"Where do you get off thinking you'll be successful? You'll never make it!" screams a critical voice into your already uncertain head. That voice not only throws you off balance as you attempt something new but is quick to point out imperfections when you have an accomplishment.
Arianna Huffington calls it "the obnoxious roommate in your head" that causes you to doubt yourself and question all your actions and decisions. Every woman has one, and like any roommate, each of us needs to establish some boundaries for our own peace of mind.
Neurologist, Louann Brizendine, author of "The Female Brain," says that the issue stems from physiology. The part of our brains responsible for picking up problems is larger and more influential in women so we are vigilant in our search for obstacles, examining every corner for things that could go wrong. Then we ruminate on every action attempting to head off complications and troubles before they grow.
This probably comes from our evolution as women are attuned to listen to infants and this carries over to our interactions with others as well. As a result we can be overly sensitive, giving power to that obnoxious roommate who suggests problems where there aren't any.
Remember the hooker, played by Julia Roberts in the movie Pretty Woman? When her wealthy and influential client, played by Richard Gere, asked why she did this line of work, she answered that "she didn't think much of herself." Even though he listed her many positive characteristics she came back saying "the bad stuff is easier to believe." She was a perfect example of a woman who gives way too much credence to the obnoxious roommate in her head.
That's at one end of the spectrum. At the other, are women who have tamed their obnoxious roommate. It is an attribute of successful leaders, found the global consulting firm, McKinsey and Company. Their research established that female leaders thrive when they possess the power of "positive framing", stating that, "successful women have a more constructive way to view their world."
I see this all the time in mentorship relationships. When women are passed over or make strategic errors, they allow their obnoxious roommate to verbally castigate them. "Why did you say that? Why did you do that?" and on and on. Many women just can't seem to do what a man would do and say to themselves -- "fuggetaboutit!"
If your obnoxious roommate is taking up more than her fair share of the square footage in the apartment of your mind and making you miserable here's a few strategies for dealing with her:
1) Challenge your roommate -- If you listen to what she is telling you and find evidence to reinforce her negative comments, a molehill of insecurities will soon grow into a mountain. When she accuses you of being stupid and unappealing, reassure her that people are indeed interested in you.
Find examples that counteract her assumptions and cite them back to her. For example, you might say, "I may not be smart in every department but we all have strengths and weaknesses. I have a light and I when I let it shine through I am valuable and appreciated. For example, remember the time...(list specific examples.)" Just like in real life if you stand up for yourself and say it with conviction you'll find inner strength. Your obnoxious roommate will be deflated and will have no choice but to back down.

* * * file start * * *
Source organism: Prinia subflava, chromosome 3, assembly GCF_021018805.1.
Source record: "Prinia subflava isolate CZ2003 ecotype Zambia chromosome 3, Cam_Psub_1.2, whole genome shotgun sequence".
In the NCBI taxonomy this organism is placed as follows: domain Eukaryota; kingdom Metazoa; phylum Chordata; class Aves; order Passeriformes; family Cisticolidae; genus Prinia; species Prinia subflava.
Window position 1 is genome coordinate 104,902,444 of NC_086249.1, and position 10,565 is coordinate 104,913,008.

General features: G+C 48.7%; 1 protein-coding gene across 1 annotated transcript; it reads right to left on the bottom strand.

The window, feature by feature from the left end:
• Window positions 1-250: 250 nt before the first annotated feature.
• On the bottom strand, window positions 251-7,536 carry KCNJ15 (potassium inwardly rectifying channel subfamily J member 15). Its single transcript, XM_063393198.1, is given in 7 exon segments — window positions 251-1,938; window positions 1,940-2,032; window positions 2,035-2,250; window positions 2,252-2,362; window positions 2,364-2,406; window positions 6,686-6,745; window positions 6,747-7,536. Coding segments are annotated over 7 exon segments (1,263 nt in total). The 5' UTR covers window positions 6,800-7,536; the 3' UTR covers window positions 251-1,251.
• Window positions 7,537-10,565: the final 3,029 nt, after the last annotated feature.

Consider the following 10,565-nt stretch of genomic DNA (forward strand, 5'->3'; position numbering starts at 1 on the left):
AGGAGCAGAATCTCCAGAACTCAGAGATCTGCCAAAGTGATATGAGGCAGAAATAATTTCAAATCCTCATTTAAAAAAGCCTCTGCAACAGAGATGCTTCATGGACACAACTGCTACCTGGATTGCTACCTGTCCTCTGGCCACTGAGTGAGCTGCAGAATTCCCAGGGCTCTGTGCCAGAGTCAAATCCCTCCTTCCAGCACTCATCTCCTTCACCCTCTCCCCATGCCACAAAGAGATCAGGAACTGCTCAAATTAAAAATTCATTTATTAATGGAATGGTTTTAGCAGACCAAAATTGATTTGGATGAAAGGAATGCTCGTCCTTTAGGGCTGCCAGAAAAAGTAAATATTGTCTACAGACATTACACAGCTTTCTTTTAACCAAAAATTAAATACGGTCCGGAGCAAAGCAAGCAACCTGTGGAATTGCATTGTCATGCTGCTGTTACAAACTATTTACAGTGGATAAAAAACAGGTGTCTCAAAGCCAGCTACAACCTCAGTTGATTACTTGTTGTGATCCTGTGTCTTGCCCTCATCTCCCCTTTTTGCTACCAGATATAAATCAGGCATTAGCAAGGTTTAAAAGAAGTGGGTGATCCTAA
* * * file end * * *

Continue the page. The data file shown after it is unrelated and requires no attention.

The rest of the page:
2) Tune out your roommate -- When she begins her tirade, tell her you'll discuss it later. She likely won't quit but you can desensitize her comments by tuning her out and treating her comments like laundry. Imagine you are surrounded by three baskets. To your right is a red basket, to your left is a blue basket and behind you is a yellow basket. The red basket is for her warnings about the future, the blue basket for her recriminations about the past and the yellow basket for generally confusing comments. You can't stop her remarks from flooding in, but you can put them in the proper basket when they arrive, which is very freeing. You don't have to think about her admonishments and you don't have to respond. Simply hum a pleasing melody while you are sorting through her remarks.
3) Pre-empt your roommate -- Get up in the morning before she is awake and nurture yourself. Before she starts her criticism reassure yourself that you did well enough, that you deserve a good day and that you are going to do whatever it takes to make that happen. Then do loving things for yourself.
When you are tired at work, take a break. Do some deep breathing at your desk. Revitalize with a snack and be sure to include something fresh. If something bad happens consider it a learning opportunity and think of the good that could come from the incident. Bradley Cooper did this effectively in the movie Silver Linings Playbook. Live your life with gratitude by focusing on the present moment and finding something to appreciate in the here and now. When you are smiling and appreciating life your roommate's rants lose their impact.
When you start framing your thoughts in a positive way, you'll discover your obnoxious roommate has less power than you thought. And when she realizes that she'll begin to spend most of her time in her room, only coming out occasionally. It doesn't mean that you won't have to put her back in her place from time to time but she won't be there to sabotage you on a daily basis. The freedom to be yourself and pursue the things that really matter to you without that obnoxious roommate second guessing you will clear your head and make your heart sing.